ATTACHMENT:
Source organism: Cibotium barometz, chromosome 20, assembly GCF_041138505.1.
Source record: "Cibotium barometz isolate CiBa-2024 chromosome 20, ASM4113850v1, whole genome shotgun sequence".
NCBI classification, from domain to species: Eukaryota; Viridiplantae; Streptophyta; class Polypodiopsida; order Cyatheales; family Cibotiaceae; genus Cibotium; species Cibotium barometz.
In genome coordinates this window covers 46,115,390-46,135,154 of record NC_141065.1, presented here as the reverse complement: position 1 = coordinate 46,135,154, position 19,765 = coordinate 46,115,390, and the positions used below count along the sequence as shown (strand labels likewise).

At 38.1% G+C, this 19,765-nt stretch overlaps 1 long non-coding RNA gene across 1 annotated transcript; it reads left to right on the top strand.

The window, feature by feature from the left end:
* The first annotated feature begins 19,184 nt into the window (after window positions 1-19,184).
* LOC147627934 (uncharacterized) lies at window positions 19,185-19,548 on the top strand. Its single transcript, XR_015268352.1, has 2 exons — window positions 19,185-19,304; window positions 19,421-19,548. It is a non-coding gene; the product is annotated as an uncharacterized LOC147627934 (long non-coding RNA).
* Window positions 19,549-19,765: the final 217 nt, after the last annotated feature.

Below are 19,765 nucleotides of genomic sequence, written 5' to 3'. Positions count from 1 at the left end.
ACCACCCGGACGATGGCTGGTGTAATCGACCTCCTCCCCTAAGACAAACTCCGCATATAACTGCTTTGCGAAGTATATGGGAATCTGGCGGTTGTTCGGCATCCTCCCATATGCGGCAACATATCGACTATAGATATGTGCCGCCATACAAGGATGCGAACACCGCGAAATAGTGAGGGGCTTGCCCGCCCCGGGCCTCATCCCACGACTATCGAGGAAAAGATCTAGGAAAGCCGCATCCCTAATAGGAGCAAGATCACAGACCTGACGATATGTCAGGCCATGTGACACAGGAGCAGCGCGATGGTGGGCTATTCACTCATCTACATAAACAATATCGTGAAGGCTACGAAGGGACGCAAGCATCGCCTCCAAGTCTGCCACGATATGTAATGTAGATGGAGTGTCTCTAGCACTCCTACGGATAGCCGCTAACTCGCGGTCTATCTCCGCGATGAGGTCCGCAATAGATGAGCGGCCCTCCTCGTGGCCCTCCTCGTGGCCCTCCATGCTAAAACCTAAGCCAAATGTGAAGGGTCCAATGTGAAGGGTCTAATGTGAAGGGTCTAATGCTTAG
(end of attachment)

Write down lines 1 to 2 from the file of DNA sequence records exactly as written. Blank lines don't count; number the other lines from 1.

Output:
Source organism: Cibotium barometz, chromosome 20, assembly GCF_041138505.1.
Source record: "Cibotium barometz isolate CiBa-2024 chromosome 20, ASM4113850v1, whole genome shotgun sequence".